U.S. Supreme Court Will Hear Patent Case Between Apple and Samsung

By Joseph Mandour on March 24, 2016

apple-storeOrange County – It seems as though the battle between Apple Inc. and Samsung Electronics Co. has been going on forever. The two companies have been involved in quite a few legal battles, yet the patent case that dates back to 2011 is the highest profile case yet. The case goes something like this: Apple sued Samsung accusing it of copying the designs of its phones. The design patents include the rectangular and curved phone body, and the phone’s grid of sixteen colorful icons that appear on the screen.

Back in December of last year, Samsung petitioned the Supreme Court saying that if Apple wins, it would stifle competition and innovation in the cell phone design world. Now, the highest court has accepted Samsung’s appeal that it shouldn’t be forced to pay hundreds of millions of dollars in damages to Apple for alleged patent infringement. The Supreme Court says it will hear the case in October. Apple and Samsung will present their arguments, and a ruling is likely early next year. The Supreme Court decision could affect other cases, including a design patent lawsuit Microsoft Corp. filed against software maker Corel Corp. in federal court last December.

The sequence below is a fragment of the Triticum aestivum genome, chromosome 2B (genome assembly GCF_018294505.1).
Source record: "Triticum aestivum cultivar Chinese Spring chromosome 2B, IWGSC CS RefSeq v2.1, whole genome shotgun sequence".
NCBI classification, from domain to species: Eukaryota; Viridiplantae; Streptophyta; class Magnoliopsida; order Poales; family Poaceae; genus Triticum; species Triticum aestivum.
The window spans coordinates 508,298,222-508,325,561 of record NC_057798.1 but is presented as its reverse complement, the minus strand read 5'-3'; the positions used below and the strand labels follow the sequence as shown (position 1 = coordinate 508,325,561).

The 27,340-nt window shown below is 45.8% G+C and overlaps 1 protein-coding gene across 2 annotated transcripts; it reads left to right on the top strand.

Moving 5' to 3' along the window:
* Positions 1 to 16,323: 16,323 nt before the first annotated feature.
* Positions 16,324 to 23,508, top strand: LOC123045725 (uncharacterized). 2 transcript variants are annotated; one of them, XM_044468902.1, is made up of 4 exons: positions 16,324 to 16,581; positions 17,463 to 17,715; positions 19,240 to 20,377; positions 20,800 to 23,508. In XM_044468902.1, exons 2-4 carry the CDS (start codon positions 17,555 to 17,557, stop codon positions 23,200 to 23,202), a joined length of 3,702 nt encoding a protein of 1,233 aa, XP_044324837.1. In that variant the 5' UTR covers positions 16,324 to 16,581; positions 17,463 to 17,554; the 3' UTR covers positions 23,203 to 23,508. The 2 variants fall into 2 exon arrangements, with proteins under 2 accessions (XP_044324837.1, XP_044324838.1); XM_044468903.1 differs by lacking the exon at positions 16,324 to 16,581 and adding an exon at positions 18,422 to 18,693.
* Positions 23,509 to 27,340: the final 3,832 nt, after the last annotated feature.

This heated and long-running legal battle with rival Apple would be a huge win for Samsung. If the Supreme Court upholds an earlier ruling, Samsung would have to turn over $399 million to Apple. Otherwise, the court’s decision could end a worldwide patent feud between the two companies. Both Apple and Samsung have argued that the other copies its designs and concepts, and sued each other because of it. Apple was dealt its first victory in 2012, when a jury determined that Samsung had copied Apple’s designs.
Apple had hoped to be awarded more than $2 billion in that case, but its damages were ultimately pared down to $1 billion. After a series of appeals and rulings, that figure was knocked down to $548 million. In December, Samsung made the surprising move to pay the $548 million in damages, with one caveat: It wanted Apple to agree to give the cash back if the patents were deemed invalid or the Galaxy S7 maker were to win a case on appeal. Now the case is on appeal, and the Supreme Court’s ruling will decide the fate of at least a large portion of that cash.

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Posted in: Patent Infringement